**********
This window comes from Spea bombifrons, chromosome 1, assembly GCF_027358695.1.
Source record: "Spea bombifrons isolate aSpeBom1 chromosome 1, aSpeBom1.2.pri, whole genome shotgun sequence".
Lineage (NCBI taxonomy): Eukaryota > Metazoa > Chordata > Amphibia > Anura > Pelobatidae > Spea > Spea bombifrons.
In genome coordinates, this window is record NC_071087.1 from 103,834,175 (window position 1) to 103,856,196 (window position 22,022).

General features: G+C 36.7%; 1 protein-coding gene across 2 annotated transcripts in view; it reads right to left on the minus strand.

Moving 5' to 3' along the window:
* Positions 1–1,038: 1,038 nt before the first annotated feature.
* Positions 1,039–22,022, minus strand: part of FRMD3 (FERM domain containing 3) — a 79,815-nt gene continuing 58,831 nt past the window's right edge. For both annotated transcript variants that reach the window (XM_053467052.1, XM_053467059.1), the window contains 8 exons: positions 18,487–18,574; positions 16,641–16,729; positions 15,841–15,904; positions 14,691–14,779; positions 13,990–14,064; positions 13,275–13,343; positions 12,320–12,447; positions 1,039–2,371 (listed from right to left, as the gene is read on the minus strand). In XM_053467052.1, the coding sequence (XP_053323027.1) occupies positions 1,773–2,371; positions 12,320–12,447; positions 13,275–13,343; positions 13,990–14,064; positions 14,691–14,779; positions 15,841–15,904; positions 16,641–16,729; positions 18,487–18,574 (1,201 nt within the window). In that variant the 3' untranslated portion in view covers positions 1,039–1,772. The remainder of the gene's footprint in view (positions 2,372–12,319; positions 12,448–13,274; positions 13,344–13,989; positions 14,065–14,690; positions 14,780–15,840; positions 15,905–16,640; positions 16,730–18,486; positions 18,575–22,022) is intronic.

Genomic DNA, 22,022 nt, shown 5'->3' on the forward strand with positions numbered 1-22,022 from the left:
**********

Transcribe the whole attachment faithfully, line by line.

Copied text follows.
This window comes from Spea bombifrons, chromosome 1, assembly GCF_027358695.1.
Source record: "Spea bombifrons isolate aSpeBom1 chromosome 1, aSpeBom1.2.pri, whole genome shotgun sequence".
Lineage (NCBI taxonomy): Eukaryota > Metazoa > Chordata > Amphibia > Anura > Pelobatidae > Spea > Spea bombifrons.
In genome coordinates, this window is record NC_071087.1 from 103,834,175 (window position 1) to 103,856,196 (window position 22,022).

General features: G+C 36.7%; 1 protein-coding gene across 2 annotated transcripts in view; it reads right to left on the minus strand.

Moving 5' to 3' along the window:
* Positions 1–1,038: 1,038 nt before the first annotated feature.
* Positions 1,039–22,022, minus strand: part of FRMD3 (FERM domain containing 3) — a 79,815-nt gene continuing 58,831 nt past the window's right edge. For both annotated transcript variants that reach the window (XM_053467052.1, XM_053467059.1), the window contains 8 exons: positions 18,487–18,574; positions 16,641–16,729; positions 15,841–15,904; positions 14,691–14,779; positions 13,990–14,064; positions 13,275–13,343; positions 12,320–12,447; positions 1,039–2,371 (listed from right to left, as the gene is read on the minus strand). In XM_053467052.1, the coding sequence (XP_053323027.1) occupies positions 1,773–2,371; positions 12,320–12,447; positions 13,275–13,343; positions 13,990–14,064; positions 14,691–14,779; positions 15,841–15,904; positions 16,641–16,729; positions 18,487–18,574 (1,201 nt within the window). In that variant the 3' untranslated portion in view covers positions 1,039–1,772. The remainder of the gene's footprint in view (positions 2,372–12,319; positions 12,448–13,274; positions 13,344–13,989; positions 14,065–14,690; positions 14,780–15,840; positions 15,905–16,640; positions 16,730–18,486; positions 18,575–22,022) is intronic.

Genomic DNA, 22,022 nt, shown 5'->3' on the forward strand with positions numbered 1-22,022 from the left: